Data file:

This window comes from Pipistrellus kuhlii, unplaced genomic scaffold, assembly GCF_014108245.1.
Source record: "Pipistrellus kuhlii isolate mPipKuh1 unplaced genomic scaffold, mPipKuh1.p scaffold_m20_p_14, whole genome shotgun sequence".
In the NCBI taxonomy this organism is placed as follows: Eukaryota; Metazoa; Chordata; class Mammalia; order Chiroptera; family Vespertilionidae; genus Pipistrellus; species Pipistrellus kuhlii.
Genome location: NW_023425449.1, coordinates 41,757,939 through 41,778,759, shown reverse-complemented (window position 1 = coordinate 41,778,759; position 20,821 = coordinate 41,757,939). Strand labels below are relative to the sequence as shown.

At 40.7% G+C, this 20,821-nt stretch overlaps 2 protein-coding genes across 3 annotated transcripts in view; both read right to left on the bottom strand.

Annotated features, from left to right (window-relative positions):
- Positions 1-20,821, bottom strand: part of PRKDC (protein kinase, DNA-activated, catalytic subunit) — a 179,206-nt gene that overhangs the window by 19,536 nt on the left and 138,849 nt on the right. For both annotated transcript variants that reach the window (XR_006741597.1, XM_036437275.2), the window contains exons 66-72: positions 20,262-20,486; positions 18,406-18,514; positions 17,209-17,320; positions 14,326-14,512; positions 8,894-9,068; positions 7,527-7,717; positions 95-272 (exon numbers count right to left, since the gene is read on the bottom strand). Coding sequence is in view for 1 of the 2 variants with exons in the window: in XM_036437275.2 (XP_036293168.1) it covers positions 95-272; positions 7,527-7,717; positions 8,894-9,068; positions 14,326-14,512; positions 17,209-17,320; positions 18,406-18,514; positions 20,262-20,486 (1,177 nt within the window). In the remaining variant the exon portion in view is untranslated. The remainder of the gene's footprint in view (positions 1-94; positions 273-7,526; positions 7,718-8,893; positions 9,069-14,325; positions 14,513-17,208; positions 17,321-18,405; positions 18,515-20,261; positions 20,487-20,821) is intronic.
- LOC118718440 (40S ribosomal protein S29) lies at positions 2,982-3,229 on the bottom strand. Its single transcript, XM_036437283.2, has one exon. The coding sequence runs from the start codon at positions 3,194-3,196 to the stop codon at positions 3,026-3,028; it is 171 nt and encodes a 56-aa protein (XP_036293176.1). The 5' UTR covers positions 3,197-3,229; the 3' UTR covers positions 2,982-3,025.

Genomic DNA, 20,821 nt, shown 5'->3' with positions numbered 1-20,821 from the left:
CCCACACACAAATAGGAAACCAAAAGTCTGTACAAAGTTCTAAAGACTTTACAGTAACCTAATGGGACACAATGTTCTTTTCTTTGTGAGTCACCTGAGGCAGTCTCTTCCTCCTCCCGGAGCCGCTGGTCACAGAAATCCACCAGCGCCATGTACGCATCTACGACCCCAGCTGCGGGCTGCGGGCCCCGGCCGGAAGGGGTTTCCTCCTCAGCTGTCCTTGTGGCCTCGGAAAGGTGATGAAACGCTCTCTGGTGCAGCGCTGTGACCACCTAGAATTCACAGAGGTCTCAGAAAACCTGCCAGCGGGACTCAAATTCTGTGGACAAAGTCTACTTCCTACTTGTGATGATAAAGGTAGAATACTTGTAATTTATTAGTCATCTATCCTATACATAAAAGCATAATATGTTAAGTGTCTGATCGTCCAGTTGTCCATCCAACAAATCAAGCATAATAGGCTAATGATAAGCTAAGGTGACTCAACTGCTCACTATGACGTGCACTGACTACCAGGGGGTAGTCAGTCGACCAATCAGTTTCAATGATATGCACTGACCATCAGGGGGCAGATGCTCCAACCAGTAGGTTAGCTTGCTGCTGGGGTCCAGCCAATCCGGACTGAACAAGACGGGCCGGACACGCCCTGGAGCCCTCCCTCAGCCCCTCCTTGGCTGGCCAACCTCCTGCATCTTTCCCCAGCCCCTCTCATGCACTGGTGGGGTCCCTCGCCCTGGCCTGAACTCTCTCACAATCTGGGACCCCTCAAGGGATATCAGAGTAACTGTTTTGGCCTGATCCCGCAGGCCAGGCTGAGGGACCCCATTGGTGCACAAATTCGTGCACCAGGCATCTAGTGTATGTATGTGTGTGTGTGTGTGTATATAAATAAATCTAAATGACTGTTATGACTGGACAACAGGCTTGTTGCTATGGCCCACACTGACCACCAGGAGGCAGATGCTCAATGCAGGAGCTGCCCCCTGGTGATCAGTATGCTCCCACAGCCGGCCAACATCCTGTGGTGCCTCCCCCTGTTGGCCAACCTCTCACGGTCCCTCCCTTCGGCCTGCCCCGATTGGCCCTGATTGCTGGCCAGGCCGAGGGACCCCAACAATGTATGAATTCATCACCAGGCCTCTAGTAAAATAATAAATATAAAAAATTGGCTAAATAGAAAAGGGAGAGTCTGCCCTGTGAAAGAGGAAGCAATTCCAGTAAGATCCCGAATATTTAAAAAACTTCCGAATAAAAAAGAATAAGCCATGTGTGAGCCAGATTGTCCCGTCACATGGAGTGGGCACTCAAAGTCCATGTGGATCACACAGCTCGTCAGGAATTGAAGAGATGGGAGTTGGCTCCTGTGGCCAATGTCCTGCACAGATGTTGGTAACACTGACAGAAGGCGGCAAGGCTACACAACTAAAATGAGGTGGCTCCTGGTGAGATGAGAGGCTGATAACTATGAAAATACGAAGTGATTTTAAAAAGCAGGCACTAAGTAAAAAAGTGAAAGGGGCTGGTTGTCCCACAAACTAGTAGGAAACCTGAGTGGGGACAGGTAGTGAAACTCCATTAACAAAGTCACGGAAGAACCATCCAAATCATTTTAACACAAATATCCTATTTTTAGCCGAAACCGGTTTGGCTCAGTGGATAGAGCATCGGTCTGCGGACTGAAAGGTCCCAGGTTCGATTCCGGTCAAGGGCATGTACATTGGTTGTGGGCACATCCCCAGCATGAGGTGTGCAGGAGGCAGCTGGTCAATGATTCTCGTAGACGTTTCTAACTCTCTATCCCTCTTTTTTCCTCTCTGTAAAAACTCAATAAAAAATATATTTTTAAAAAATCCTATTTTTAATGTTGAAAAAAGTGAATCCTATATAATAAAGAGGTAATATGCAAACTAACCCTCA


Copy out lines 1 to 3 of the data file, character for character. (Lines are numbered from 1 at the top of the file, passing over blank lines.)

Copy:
This window comes from Pipistrellus kuhlii, unplaced genomic scaffold, assembly GCF_014108245.1.
Source record: "Pipistrellus kuhlii isolate mPipKuh1 unplaced genomic scaffold, mPipKuh1.p scaffold_m20_p_14, whole genome shotgun sequence".
In the NCBI taxonomy this organism is placed as follows: Eukaryota; Metazoa; Chordata; class Mammalia; order Chiroptera; family Vespertilionidae; genus Pipistrellus; species Pipistrellus kuhlii.